The media do this at year end so why not me. Everything in here has been in the 53 posts of  2016, but compiled in an interesting -- I hope -- way. The 53 posts, the lowest number of them since this blog began, is partly because there was no multi-month cruising and perhaps partly because I grouped more activities into a single post.

First my arbitrary definitions: A "sail day" is any day during all or any part of which I either sleep aboard ILENE, or sail on her (or any other sailboat) or both. Though I may also perform work on the boat during a sail day, a "work day" is any day I work on the boat (whether physically on the boat or at home or shopping for the boat) on which I neither sleep aboard or sail. And an "other day" is one that is neither of the above but during which I engage in some sort of boating related, activity.

Let's get rid of the work days first, 66 of them, compared to 100 sailing days. Work days can be divided into time periods: 40 before launch on May 17, 11 during the time the boat was in the water and 15 after hauling on October 14.

The launch to haul interval, 120 days, made for a relatively short sailing season, though if you add the eight days on Bennett's boat, "On Eagles Wings", in the Virgin Islands before ILENE's launch, there were 128 days of access to a boat in the water, of which I count 100 as "sail days". Pretty efficient ratio of use: 100 of 128.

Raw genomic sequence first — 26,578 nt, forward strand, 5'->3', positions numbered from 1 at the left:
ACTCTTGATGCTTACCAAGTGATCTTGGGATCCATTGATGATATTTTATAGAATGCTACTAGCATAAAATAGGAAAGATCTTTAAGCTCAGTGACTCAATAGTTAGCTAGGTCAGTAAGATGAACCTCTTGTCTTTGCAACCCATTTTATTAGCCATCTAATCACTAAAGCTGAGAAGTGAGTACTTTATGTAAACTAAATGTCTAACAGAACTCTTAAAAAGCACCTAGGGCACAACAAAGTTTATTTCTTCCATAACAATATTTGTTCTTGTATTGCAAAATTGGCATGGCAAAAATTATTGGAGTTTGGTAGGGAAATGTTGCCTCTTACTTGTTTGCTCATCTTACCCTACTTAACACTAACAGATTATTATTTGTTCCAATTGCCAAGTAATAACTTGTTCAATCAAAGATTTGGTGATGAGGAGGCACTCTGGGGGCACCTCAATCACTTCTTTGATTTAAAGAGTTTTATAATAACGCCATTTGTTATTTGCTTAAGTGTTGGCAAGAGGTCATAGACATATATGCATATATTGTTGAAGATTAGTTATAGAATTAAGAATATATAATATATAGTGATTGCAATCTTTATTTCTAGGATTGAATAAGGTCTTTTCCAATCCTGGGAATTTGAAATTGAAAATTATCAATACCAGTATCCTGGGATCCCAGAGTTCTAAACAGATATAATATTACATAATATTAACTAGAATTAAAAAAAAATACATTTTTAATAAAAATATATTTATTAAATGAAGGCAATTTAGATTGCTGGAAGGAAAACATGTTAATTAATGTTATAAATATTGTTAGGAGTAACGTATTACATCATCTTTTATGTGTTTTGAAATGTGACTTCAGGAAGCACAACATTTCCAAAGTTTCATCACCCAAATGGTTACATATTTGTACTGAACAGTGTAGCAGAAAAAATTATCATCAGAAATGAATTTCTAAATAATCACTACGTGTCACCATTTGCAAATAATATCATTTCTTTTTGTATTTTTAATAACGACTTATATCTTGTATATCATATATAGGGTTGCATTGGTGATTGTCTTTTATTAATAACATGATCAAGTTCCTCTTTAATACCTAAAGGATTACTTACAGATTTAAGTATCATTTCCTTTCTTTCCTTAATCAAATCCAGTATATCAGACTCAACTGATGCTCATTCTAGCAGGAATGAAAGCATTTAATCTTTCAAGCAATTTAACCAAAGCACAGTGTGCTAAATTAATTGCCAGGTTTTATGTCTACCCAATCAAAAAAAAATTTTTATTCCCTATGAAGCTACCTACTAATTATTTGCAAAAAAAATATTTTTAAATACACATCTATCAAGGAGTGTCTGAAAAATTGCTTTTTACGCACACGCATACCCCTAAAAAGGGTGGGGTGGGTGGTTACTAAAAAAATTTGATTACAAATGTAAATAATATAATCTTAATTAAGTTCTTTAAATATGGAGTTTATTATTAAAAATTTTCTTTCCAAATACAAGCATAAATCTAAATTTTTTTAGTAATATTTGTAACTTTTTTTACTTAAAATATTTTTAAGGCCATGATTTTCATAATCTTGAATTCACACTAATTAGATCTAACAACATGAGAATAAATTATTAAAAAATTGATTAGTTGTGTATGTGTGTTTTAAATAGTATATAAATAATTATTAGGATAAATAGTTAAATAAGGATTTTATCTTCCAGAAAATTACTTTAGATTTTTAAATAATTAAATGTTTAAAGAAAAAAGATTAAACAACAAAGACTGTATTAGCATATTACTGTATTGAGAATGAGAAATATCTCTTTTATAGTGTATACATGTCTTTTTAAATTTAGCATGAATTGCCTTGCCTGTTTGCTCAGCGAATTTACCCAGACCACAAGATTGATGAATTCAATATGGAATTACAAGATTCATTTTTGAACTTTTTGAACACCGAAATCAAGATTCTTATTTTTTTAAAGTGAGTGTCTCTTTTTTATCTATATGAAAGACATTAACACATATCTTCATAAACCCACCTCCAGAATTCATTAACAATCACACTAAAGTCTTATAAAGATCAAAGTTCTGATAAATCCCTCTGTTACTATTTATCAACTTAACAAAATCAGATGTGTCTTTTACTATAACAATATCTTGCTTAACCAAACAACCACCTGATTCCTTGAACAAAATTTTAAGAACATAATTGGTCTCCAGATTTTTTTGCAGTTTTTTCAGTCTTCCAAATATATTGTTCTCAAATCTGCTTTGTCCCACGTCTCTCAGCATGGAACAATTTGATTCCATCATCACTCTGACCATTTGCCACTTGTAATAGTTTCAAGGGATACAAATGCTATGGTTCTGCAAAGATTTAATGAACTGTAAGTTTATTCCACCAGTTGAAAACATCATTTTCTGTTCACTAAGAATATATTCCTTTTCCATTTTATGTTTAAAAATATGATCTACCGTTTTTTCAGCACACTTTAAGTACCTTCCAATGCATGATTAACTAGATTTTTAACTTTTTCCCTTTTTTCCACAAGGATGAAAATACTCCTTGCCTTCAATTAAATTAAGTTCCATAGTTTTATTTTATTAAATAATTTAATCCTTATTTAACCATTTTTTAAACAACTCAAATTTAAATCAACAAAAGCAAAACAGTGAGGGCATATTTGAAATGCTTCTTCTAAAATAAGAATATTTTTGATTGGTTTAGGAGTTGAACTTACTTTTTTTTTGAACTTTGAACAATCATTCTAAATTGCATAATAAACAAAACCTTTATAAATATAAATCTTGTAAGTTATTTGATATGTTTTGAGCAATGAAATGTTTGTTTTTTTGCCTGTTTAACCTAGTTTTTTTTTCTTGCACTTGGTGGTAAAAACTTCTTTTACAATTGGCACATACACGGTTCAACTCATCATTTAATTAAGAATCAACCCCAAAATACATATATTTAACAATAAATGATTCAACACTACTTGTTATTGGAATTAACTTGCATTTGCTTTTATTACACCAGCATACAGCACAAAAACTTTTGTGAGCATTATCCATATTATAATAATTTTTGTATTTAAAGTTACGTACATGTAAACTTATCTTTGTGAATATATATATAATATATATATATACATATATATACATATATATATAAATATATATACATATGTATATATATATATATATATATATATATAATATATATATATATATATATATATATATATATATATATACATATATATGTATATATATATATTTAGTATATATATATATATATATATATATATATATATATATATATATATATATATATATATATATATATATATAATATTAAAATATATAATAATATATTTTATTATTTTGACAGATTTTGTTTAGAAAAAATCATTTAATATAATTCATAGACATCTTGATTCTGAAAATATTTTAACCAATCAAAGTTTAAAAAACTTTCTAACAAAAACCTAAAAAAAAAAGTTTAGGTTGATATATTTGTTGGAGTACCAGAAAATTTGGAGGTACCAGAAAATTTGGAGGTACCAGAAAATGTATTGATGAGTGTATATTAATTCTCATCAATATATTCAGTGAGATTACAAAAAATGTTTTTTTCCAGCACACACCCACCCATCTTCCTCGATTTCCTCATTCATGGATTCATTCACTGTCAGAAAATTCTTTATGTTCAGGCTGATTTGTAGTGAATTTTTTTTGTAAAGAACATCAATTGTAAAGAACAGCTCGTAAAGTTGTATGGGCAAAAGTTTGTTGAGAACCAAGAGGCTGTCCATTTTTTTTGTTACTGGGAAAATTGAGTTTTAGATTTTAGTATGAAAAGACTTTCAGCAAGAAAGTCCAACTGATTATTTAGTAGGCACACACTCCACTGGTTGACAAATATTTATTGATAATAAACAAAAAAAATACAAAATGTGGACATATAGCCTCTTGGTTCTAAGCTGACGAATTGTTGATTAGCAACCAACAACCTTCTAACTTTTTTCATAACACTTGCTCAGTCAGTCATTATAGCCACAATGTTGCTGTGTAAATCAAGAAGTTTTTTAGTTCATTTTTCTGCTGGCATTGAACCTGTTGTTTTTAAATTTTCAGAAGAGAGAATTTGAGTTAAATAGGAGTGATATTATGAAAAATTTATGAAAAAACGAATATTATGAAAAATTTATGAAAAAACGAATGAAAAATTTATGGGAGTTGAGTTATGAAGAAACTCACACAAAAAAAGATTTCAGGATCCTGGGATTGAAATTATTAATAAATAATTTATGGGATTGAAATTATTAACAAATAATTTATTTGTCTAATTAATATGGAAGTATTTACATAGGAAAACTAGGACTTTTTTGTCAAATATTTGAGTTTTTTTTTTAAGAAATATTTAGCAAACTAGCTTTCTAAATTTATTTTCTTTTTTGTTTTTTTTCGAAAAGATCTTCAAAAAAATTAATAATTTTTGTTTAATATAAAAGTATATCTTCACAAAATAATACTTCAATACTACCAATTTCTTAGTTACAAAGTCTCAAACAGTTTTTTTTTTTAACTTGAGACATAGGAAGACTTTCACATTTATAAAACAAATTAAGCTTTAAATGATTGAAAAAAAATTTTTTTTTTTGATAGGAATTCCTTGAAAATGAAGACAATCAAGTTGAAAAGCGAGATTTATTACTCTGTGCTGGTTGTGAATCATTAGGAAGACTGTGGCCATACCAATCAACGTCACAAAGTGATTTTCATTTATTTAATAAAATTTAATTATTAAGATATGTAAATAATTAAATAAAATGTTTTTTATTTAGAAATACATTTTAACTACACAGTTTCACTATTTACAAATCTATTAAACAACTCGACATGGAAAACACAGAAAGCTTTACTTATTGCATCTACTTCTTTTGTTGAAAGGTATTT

But how are these 100 distributed, one might ask.  Well eighty of the hundred were in the period June 12 to September 1, during which we lived aboard every night.  On 26 of the 80 we merely slept aboard on our mooring in our hailing port, using ILENE as a floating mobile summer home -- a use for which she is comfortably suited, though such is not the use for which she was made. A different 39 days during the live aboard months was our cruise around Cape Cod, discussed below.

All told we spent 48 of our 100 days living aboard on moorings, our anchor or at docks (26 at home, five in the Caribbean and 16 "lay days" during cruises from home). Subtracting those 48 leaves 52 underway days, six on other boats (three on Bennett's "On Eagles Wings", and one each on Mark's "Deuce of Hearts", Dave's "Lady Cat" and Rhoda's "Jazz Sail" and 48 aboard ILENE.

In 2016 we put in to 25 different ports, 22 during our cruise plus Jersey City for calibration, and Cold Spring Harbor and Sheepshead Bay for recreation.

The 52 underway days were distributed through the season thus: 20 before the cruise started on July 23, 23 during the cruise and 9 after we returned on August 30. Excluding the 23 of the Massachusetts cruise, leaves 27 days of underway sailing to and from our hailing port. Of these 27, nine were with the Old Salts group, all but one aboard ILENE, and 19 with various groups of friends.